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Market Watch: A good BDM should be treasured


A BDM is for life… so take the time this Christmas to thank yours and let them know you couldn’t manage without them

I thought I would use this special 200th edition of my column, which handily appears just before Christmas, to pay tribute to a group of people in the industry who have worked hard over the past few years, going through similarly tough times to brokers. Yep, I am talking about the BDMs.

To be honest, this was dreamed up in conversation with my industry mate, Lea Karasavvas, at the Council of Mortgage Lenders dinner. We agreed that BDMs were sometimes hugely taken for granted. I do not envy walking into a lion’s den of brokers and trying to speak to people busy doing their own things.

BDMs must need to develop a thick skin to deal with us lot, especially when a lender is struggling with service or there has been an unpopular change of criteria or underwriting decision. They take the brunt of all our frustration, which invariably is no fault of theirs. I sometimes wonder whether a hard hat would be a better piece of kit to give a BDM than an iPad.

Of course, like brokers, there are good BDMs and those who are not so good, but it is up to us to help them understand what we need. Lenders themselves need to help by listening to those who patrol the coalface a lot more, often knowing better than those in higher positions. Empowering BDMs with the right contacts and lines of communication rather than leaving them to drift around with no real power to help is not an option these days.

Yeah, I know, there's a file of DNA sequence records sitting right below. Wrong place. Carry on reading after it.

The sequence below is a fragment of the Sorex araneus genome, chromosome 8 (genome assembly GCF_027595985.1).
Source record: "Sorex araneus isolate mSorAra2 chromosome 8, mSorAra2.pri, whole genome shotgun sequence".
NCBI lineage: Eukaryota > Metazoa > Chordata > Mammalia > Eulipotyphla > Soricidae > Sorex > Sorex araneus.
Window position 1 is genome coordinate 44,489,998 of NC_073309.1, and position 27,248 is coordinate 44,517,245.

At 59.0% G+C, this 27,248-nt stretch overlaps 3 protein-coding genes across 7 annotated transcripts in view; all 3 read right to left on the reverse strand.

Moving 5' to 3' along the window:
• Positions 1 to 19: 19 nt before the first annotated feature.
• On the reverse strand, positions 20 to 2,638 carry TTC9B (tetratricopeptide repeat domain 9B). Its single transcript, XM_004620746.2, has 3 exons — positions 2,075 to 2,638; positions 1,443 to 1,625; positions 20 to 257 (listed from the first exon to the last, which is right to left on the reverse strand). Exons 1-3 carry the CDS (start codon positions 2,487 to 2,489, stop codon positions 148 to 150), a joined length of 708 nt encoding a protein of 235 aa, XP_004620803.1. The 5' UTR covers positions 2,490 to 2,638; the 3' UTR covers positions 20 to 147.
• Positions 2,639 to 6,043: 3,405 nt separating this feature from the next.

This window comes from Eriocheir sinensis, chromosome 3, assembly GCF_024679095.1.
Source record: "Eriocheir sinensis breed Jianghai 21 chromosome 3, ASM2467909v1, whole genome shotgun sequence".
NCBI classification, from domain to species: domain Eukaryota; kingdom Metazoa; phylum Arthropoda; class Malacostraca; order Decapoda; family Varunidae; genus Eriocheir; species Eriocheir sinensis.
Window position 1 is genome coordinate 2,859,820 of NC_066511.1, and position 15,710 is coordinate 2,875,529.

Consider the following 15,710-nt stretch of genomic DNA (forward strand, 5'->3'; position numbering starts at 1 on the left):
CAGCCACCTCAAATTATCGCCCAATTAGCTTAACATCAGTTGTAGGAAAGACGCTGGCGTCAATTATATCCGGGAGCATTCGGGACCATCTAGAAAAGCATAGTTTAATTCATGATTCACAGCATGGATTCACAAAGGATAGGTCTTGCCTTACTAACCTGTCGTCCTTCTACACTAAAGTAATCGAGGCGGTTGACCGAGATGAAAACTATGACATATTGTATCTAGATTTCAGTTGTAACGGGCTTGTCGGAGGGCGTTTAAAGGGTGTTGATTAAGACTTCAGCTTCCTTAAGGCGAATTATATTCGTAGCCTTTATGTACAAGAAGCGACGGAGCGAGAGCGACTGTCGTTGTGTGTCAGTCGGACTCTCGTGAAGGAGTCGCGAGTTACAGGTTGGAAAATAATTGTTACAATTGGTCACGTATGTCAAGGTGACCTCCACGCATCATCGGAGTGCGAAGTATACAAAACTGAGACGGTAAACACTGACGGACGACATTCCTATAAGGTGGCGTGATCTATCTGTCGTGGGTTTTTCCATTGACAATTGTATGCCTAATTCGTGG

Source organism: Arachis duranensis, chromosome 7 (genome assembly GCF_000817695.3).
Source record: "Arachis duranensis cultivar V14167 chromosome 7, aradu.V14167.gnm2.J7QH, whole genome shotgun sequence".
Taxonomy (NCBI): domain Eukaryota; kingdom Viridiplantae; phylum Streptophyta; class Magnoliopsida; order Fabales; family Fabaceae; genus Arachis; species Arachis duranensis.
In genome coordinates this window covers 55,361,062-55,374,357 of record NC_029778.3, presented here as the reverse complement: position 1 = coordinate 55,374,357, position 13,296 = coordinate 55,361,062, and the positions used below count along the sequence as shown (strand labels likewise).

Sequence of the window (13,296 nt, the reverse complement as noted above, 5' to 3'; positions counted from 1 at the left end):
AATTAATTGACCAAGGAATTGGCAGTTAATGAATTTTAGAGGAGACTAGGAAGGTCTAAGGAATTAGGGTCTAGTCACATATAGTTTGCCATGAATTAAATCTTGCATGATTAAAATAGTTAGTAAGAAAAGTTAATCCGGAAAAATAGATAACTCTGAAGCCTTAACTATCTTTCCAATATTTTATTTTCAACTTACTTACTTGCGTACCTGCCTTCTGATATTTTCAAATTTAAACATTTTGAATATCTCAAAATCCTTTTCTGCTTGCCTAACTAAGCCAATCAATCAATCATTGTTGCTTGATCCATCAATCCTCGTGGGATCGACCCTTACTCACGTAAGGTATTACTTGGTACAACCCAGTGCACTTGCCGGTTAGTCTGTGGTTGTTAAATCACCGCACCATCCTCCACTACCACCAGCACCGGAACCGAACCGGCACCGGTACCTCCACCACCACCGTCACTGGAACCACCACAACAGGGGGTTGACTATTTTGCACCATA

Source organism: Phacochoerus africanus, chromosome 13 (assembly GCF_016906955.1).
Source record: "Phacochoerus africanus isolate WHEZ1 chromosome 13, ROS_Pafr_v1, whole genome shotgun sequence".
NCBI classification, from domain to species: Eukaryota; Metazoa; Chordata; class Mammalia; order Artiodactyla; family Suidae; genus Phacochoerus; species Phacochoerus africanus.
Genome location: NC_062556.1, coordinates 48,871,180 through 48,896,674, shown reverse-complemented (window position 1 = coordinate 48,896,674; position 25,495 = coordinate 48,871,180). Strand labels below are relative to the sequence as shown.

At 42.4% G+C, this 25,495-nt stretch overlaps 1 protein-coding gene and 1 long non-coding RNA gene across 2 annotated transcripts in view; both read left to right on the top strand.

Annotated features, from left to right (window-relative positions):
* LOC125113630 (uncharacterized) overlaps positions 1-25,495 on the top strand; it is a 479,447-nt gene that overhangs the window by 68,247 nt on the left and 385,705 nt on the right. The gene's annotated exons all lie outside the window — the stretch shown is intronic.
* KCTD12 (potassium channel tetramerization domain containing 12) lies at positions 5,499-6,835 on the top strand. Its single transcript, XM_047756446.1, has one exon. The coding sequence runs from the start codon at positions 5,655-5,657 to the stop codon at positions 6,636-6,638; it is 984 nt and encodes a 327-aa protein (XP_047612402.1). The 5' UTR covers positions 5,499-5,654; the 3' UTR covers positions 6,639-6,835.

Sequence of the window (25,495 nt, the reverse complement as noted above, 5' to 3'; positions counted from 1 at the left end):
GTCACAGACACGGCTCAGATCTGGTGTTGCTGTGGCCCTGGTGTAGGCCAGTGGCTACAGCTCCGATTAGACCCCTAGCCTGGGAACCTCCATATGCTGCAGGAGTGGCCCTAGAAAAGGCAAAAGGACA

Shouting at them, subjecting them to abuse or giving it the whole “Do you know who I am?” treatment is an absolute no. They are trying to help us and often their pay depends on it, so think twice before launching into a verbal tirade that will get nobody anywhere fast.

While this may sound like the launch of a Christmas appeal fund for battered BDMs, the point I am trying to make is that it is important we deal with everyone within a lender – whether heads, managers, BDMs or telephone teams – in the same manner we would want to be dealt with. It is a simple matter of respect and decency.

So take the time this Christmas to say thank you to your BDMs. Pat them on the back, shake their hand – hell, give them a hug and a kiss and buy them a drink. Because without them, things would be an awful lot harder.

In the markets this week, three-month Libor is at 0.58 per cent while swap rates have edged up slightly.

2-year money is up 0.04% at 1.00%
3-year money is up 0.05% at 1.17%
5-year money is up 0.06% at 1.45%
10-year money is up 0.08% at 1.89%

Product-wise, this time of year sees a mixture of rate rises and cuts but the real action is being reserved for 2016 when battle will commence once again.

And on the subject of next year, we are already starting to see a smattering of the usual finger-in-the-air predictions, usually by so-called economists or the house-price bubble doom-mongers.

At this juncture it is actually quite a tricky one to call, but more of the same looks likely next year in terms of both gross lending and house prices. With the UK stuck firmly between the conflicting policies of the US and the EU, plus the China effect casting a shadow over proceedings, there is a fair amount that will play out over the course of the next 12 months.

Regardless of the headlines, three things are certain: there will still be mortgages, people will still need advice and the broker sector will continue to strengthen. Whatever the New Year brings we will deal with, for we are resilient, hard-working and passionate.

Wishing you all very happy holidays and a great and profitable New Year.


Andrew Montlake is director at Coreco



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